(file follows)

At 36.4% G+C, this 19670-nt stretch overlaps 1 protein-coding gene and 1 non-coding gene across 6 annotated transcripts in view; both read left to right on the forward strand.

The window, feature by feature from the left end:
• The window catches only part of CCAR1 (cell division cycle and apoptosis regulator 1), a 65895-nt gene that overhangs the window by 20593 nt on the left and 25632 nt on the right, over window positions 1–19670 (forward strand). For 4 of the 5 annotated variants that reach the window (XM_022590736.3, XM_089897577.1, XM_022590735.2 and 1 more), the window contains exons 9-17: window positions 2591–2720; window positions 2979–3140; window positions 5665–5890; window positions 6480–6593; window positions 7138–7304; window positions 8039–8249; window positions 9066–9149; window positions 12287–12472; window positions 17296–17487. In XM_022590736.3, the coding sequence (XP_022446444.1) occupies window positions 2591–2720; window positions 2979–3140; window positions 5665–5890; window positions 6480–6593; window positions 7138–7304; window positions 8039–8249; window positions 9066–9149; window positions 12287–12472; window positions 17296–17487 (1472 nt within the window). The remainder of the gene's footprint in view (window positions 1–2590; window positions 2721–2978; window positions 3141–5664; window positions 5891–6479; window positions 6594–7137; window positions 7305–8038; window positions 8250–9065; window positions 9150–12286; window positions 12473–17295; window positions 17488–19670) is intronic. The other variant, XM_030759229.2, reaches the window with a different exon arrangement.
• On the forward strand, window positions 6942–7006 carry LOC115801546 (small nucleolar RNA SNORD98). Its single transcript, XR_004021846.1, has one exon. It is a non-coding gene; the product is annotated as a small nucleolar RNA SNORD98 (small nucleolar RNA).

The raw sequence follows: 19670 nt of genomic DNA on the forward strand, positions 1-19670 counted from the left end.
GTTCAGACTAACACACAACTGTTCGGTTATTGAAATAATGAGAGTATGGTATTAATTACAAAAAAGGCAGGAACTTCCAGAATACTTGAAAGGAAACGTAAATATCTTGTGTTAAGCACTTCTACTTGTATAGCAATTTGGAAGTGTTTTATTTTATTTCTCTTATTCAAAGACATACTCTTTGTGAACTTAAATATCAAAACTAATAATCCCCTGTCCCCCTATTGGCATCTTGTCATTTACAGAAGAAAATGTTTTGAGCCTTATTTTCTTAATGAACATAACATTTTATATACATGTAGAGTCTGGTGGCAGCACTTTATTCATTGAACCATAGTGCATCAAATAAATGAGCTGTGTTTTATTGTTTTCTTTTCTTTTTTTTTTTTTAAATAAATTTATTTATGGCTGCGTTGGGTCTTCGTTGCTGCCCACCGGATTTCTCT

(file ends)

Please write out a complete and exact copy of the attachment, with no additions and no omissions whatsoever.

At 36.4% G+C, this 19670-nt stretch overlaps 1 protein-coding gene and 1 non-coding gene across 6 annotated transcripts in view; both read left to right on the forward strand.

The window, feature by feature from the left end:
• The window catches only part of CCAR1 (cell division cycle and apoptosis regulator 1), a 65895-nt gene that overhangs the window by 20593 nt on the left and 25632 nt on the right, over window positions 1–19670 (forward strand). For 4 of the 5 annotated variants that reach the window (XM_022590736.3, XM_089897577.1, XM_022590735.2 and 1 more), the window contains exons 9-17: window positions 2591–2720; window positions 2979–3140; window positions 5665–5890; window positions 6480–6593; window positions 7138–7304; window positions 8039–8249; window positions 9066–9149; window positions 12287–12472; window positions 17296–17487. In XM_022590736.3, the coding sequence (XP_022446444.1) occupies window positions 2591–2720; window positions 2979–3140; window positions 5665–5890; window positions 6480–6593; window positions 7138–7304; window positions 8039–8249; window positions 9066–9149; window positions 12287–12472; window positions 17296–17487 (1472 nt within the window). The remainder of the gene's footprint in view (window positions 1–2590; window positions 2721–2978; window positions 3141–5664; window positions 5891–6479; window positions 6594–7137; window positions 7305–8038; window positions 8250–9065; window positions 9150–12286; window positions 12473–17295; window positions 17488–19670) is intronic. The other variant, XM_030759229.2, reaches the window with a different exon arrangement.
• On the forward strand, window positions 6942–7006 carry LOC115801546 (small nucleolar RNA SNORD98). Its single transcript, XR_004021846.1, has one exon. It is a non-coding gene; the product is annotated as a small nucleolar RNA SNORD98 (small nucleolar RNA).

The raw sequence follows: 19670 nt of genomic DNA on the forward strand, positions 1-19670 counted from the left end.
GTTCAGACTAACACACAACTGTTCGGTTATTGAAATAATGAGAGTATGGTATTAATTACAAAAAAGGCAGGAACTTCCAGAATACTTGAAAGGAAACGTAAATATCTTGTGTTAAGCACTTCTACTTGTATAGCAATTTGGAAGTGTTTTATTTTATTTCTCTTATTCAAAGACATACTCTTTGTGAACTTAAATATCAAAACTAATAATCCCCTGTCCCCCTATTGGCATCTTGTCATTTACAGAAGAAAATGTTTTGAGCCTTATTTTCTTAATGAACATAACATTTTATATACATGTAGAGTCTGGTGGCAGCACTTTATTCATTGAACCATAGTGCATCAAATAAATGAGCTGTGTTTTATTGTTTTCTTTTCTTTTTTTTTTTTTAAATAAATTTATTTATGGCTGCGTTGGGTCTTCGTTGCTGCCCACCGGATTTCTCT